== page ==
Charles Darwin promoted the concept of cross-breeding, but Gregor Mendel is credited with starting the hybrid plant revolution with his genetic studies of peas in the early 1900s. Hybridization took off from there as horticulturists realized they could cross-breed plants within the same species but from different varieties, to attain specific desired physical results inherent in the parent plants. Today’s gardeners have thousands of hybridized plants to choose from that feature traits like disease resistance, larger fruits and prolific growth habits.
1. Hybrid Lilies
Hybrid lilies are classified as Asiatic hybrids and Oriental hybrids. Oriental hybrid lilies have large 6 to 8 inch, fragrant, pink, red, purple or white flowers. The flowers of the Asiatic hybrids are smaller and usually have no fragrance. The flowers come in bright shades of yellow, gold, rose, pink, white and orange. The Asiatic lilies naturally flower from late spring to early summer while the Oriental lilies naturally bloom during late summer. Hybrid lilies can easily be grown as potted plants when grown in the right medium with proper light and watering. Lilies are likely to develop leaf scorch from the fluoride found in most growing mediums. Hence, care should be taken that the medium does not contain superphosphate or perlite. The soil pH for Asiatic hybrids should be 6.5 and between 6.5 to 6.8 for the Oriental hybrids.
2. Sweet Corn
The vast majority of U.S. corn grown are hybrid varieties. The characteristics of these varieties have made it easier for home gardeners to grow and they are sweeter than past crops. Grow sweet corn in larger gardens in rows for successful pollination and subsequent ear development. Plant the seeds in deep, rich, well-drained soil and in an area that receives full sun. Sow the seeds about two weeks after the last frost occurs. Harvest the ears only during the short milk stage, when punctured kernels emit juices that are milky in color.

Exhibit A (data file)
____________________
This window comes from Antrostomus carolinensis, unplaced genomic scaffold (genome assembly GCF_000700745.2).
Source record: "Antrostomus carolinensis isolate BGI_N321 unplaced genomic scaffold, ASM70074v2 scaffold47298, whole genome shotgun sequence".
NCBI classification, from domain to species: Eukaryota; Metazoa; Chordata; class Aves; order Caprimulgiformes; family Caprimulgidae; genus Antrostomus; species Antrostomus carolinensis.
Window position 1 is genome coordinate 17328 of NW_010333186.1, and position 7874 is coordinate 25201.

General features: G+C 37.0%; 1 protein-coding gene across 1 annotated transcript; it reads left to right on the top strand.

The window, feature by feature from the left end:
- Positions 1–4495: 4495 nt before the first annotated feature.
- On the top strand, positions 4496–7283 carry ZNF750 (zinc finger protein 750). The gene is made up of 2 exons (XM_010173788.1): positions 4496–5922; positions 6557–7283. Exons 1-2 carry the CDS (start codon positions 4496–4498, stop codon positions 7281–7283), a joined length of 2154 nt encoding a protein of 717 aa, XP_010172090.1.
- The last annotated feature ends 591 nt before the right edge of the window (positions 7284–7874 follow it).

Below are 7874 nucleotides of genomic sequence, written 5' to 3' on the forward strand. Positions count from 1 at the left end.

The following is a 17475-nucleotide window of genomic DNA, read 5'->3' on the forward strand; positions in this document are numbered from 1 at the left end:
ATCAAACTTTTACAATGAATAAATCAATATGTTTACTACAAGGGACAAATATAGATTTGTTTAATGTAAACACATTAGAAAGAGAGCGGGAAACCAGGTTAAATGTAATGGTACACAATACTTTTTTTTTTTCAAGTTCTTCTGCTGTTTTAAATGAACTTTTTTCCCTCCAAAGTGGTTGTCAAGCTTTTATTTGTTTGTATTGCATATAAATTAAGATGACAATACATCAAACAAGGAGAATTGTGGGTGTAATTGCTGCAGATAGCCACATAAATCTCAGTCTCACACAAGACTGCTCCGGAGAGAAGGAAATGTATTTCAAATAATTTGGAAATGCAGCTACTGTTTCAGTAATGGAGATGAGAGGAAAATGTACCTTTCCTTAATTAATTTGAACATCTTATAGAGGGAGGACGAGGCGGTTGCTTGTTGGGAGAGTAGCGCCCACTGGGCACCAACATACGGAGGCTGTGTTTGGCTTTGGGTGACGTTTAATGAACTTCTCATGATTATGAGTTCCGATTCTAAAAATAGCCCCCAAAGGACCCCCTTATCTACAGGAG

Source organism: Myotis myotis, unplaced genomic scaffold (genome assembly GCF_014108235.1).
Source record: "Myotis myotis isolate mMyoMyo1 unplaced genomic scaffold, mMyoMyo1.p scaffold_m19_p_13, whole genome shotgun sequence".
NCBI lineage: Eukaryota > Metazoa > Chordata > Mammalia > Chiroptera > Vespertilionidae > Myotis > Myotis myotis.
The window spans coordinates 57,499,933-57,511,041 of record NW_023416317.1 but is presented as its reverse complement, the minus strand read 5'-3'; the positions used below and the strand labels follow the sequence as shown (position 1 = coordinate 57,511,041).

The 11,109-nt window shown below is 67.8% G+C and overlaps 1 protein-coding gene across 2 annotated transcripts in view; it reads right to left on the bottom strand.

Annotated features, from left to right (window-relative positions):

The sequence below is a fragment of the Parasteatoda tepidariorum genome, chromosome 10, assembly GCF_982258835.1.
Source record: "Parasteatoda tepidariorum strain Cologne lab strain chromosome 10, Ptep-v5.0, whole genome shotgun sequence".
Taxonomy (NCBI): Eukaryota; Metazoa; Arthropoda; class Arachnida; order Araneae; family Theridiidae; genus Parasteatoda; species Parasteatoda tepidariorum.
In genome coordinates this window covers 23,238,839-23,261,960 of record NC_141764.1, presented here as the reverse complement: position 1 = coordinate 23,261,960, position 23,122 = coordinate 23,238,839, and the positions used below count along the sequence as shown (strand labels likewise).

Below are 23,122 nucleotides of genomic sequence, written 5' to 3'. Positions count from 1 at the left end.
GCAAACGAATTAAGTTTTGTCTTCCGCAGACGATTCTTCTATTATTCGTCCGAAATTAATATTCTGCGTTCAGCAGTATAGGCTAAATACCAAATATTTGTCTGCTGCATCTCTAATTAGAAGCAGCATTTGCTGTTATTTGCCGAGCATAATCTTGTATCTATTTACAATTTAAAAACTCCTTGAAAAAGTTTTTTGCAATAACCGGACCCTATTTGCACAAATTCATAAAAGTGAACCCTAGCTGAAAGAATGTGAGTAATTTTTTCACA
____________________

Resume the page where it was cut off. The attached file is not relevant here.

Olympia is a hybrid of spinach, which is preferred due to its superior growth. The leaves are dark green and thick and the growth is upright. Olympia is a highly recommended variety for spring, summer, fall and overwintering. The hybrid spinach is highly resistant to bolting under high summer temperatures and long days. Olympia spinach is ready to harvest in about 48 days. The spinach can be sowed as soon as the soil is at about 40 degrees Fahrenheit and the seeds start germinating in one to two weeks.
4. Stargazer Lilies
These oriental hybrids feature vibrant blooms that measure up to 8 inches in diameter, are very fragrant and come in red, purple, pink and white hues. They grow vigorously throughout the summer and bloom in late summer. Plants are often marketed in the spring and can easily be grown as potted plants. Grow in USDA hardiness zones 4-8. Plant bulbs in the fall or spring at three times the depth of their length. Water regularly as the plant starts to grow and deadhead spent flowers to direct energy back to the bulb for next season’s growth.